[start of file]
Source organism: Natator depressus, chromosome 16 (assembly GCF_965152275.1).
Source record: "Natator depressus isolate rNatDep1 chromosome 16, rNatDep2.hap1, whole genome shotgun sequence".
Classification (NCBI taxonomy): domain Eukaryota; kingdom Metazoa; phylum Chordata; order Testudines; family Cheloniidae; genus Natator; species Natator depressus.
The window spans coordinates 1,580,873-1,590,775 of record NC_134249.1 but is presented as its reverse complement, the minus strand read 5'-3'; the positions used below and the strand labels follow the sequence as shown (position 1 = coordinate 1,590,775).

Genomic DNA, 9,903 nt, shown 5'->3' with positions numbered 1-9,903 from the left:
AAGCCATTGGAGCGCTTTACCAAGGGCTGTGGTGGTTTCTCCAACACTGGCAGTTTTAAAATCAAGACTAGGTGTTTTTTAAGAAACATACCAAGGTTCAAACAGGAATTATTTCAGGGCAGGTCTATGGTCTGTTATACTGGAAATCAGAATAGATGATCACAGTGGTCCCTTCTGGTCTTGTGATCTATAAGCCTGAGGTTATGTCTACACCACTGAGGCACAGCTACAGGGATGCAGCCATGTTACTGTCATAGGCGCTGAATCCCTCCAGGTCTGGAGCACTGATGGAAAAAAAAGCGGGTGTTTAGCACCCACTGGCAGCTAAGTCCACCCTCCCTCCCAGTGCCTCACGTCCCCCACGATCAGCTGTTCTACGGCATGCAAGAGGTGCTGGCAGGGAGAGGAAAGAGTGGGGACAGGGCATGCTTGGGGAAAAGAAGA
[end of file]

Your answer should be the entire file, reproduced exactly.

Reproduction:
Source organism: Natator depressus, chromosome 16 (assembly GCF_965152275.1).
Source record: "Natator depressus isolate rNatDep1 chromosome 16, rNatDep2.hap1, whole genome shotgun sequence".
Classification (NCBI taxonomy): domain Eukaryota; kingdom Metazoa; phylum Chordata; order Testudines; family Cheloniidae; genus Natator; species Natator depressus.
The window spans coordinates 1,580,873-1,590,775 of record NC_134249.1 but is presented as its reverse complement, the minus strand read 5'-3'; the positions used below and the strand labels follow the sequence as shown (position 1 = coordinate 1,590,775).

Genomic DNA, 9,903 nt, shown 5'->3' with positions numbered 1-9,903 from the left:
AAGCCATTGGAGCGCTTTACCAAGGGCTGTGGTGGTTTCTCCAACACTGGCAGTTTTAAAATCAAGACTAGGTGTTTTTTAAGAAACATACCAAGGTTCAAACAGGAATTATTTCAGGGCAGGTCTATGGTCTGTTATACTGGAAATCAGAATAGATGATCACAGTGGTCCCTTCTGGTCTTGTGATCTATAAGCCTGAGGTTATGTCTACACCACTGAGGCACAGCTACAGGGATGCAGCCATGTTACTGTCATAGGCGCTGAATCCCTCCAGGTCTGGAGCACTGATGGAAAAAAAAGCGGGTGTTTAGCACCCACTGGCAGCTAAGTCCACCCTCCCTCCCAGTGCCTCACGTCCCCCACGATCAGCTGTTCTACGGCATGCAAGAGGTGCTGGCAGGGAGAGGAAAGAGTGGGGACAGGGCATGCTTGGGGAAAAGAAGA